Mazurka Elegiaca, Op.23 no.2 for two pianos (June – July 1941, Britten aged 27)
Dedication not known
A clip from the version recorded by Britten with Clifford Curzon. With thanks to Decca.
Background and Critical Reception
This piece – Britten’s only Mazurka – is something of a happy accident. When inviting him to write a piece to mark the passing of Polish composer-pianist Ignace Paderewski, Britten’s publisher Ralph Hawkes asked in a telegram for a ‘two piano piece’ instead of what he really wanted, which was two pieces for piano!
Britten responded with a work for the husband and wife team of Ethel Bartlett and Rae Robertson, for whom he had begun to write in America, and for whom Martinu had also written.
John Bridcut makes a pertinent point, identifying the piece as ‘a lament for Poland’s predicament: its tenderness is tinged with violence, and in the middle the piece seems to hang by a thread’.
Britten’s tribute to one of Poland’s foremost composers – and pianists – quickly assumes the mantle of Chopin in its slightly doleful theme. It takes a key – A flat major – often used by the composer too.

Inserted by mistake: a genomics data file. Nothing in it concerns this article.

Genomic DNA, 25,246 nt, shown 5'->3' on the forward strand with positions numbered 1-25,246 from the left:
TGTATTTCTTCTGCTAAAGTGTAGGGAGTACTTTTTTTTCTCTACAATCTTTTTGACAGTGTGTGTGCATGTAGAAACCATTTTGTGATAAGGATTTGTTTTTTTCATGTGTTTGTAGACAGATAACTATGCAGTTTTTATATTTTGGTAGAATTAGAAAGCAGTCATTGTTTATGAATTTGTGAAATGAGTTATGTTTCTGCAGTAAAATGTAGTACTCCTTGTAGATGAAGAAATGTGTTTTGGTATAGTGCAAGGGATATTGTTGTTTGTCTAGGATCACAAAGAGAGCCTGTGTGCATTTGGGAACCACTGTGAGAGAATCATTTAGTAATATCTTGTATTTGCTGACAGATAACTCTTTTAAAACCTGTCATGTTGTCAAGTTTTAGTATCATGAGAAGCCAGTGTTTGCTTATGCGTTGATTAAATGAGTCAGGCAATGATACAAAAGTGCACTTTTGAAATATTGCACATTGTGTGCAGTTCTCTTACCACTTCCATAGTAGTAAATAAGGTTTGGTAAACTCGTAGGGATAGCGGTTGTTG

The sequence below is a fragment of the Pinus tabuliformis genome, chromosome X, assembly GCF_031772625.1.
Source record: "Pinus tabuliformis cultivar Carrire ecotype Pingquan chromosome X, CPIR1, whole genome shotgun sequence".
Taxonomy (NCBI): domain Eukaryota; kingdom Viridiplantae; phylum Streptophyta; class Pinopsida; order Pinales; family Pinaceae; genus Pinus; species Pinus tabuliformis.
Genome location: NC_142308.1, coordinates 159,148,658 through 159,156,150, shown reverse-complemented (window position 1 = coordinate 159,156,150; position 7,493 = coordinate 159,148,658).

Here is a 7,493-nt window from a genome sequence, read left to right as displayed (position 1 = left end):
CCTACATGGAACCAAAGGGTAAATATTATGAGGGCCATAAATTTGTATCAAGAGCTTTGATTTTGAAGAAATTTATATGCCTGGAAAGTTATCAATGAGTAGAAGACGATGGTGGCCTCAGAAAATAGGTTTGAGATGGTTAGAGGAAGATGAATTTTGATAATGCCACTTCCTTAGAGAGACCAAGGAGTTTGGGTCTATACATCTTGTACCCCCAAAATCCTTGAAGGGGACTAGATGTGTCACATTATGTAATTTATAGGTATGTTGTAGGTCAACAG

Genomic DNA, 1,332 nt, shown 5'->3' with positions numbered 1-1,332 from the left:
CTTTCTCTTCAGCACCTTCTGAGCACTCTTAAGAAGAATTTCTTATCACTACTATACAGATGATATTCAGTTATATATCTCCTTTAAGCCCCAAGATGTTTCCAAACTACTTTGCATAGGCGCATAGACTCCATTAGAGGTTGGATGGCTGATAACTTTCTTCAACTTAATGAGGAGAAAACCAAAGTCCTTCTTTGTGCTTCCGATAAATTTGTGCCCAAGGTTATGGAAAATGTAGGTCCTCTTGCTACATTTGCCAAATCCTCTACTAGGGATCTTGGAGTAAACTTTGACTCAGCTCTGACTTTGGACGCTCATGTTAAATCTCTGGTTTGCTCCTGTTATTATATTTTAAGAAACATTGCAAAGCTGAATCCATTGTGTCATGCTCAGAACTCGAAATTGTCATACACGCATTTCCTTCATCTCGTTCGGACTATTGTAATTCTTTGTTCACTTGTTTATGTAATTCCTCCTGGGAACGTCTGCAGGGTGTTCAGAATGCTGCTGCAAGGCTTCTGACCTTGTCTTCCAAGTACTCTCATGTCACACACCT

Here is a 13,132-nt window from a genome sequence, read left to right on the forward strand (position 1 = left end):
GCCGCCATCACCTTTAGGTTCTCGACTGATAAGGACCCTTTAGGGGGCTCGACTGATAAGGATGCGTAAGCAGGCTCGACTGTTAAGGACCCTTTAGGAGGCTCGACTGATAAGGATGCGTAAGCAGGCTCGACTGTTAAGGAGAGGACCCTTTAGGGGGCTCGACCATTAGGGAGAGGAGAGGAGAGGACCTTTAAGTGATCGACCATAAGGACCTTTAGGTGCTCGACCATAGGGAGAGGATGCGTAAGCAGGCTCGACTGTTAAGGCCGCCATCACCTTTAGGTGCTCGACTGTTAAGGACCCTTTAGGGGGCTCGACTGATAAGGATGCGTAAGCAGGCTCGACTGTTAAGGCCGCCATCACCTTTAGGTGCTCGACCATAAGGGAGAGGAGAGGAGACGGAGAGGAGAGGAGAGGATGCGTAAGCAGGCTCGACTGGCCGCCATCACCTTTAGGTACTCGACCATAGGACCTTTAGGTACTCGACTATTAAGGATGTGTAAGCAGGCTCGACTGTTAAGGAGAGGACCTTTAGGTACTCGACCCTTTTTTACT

It is, overall, quite a cold piece – not emotionally detached, but with a chill running through it. The graceful writing of the outher sections rejects the idea that music for two pianos ought to be brash and percussive, and in a sense this approach reminds me of Debussy’s En blanc et noir, which Britten loved to play and performed at Aldeburgh with Sviatoslav Richter.
The middle section is disorienting, and while it is emotional doesn’t seem at all sure of the direction it wants to take, building to some pretty brutal hammering before intentionally casting the listener adrift, lost in space. It is a great relief to return to the music of the beginning after that, but the turbulence is not wholly forgotten. A strangely affecting piece.
Benjamin Britten and Clifford Curzon (pianos) (Decca)
Stephen Hough and Ronan O’Hara (pianos) (Virgin Classics)
Clifford Curzon, who was to become a friend and recording ally of Britten’s, joined him for a Decca recording that exhibits a potent musical chemistry. Stephen Hough and Ronan O’Hara benefit from much cleaner recorded sound and more faithful pianos. Their version has more rhythmic definition, if not quite as obvious in its affection as the composer’s recording.
Britten and Curzon can be heard together here
Also written in 1941: Weill – Lady in the Dark
Next up: String Quartet No.1 in D major, Op.25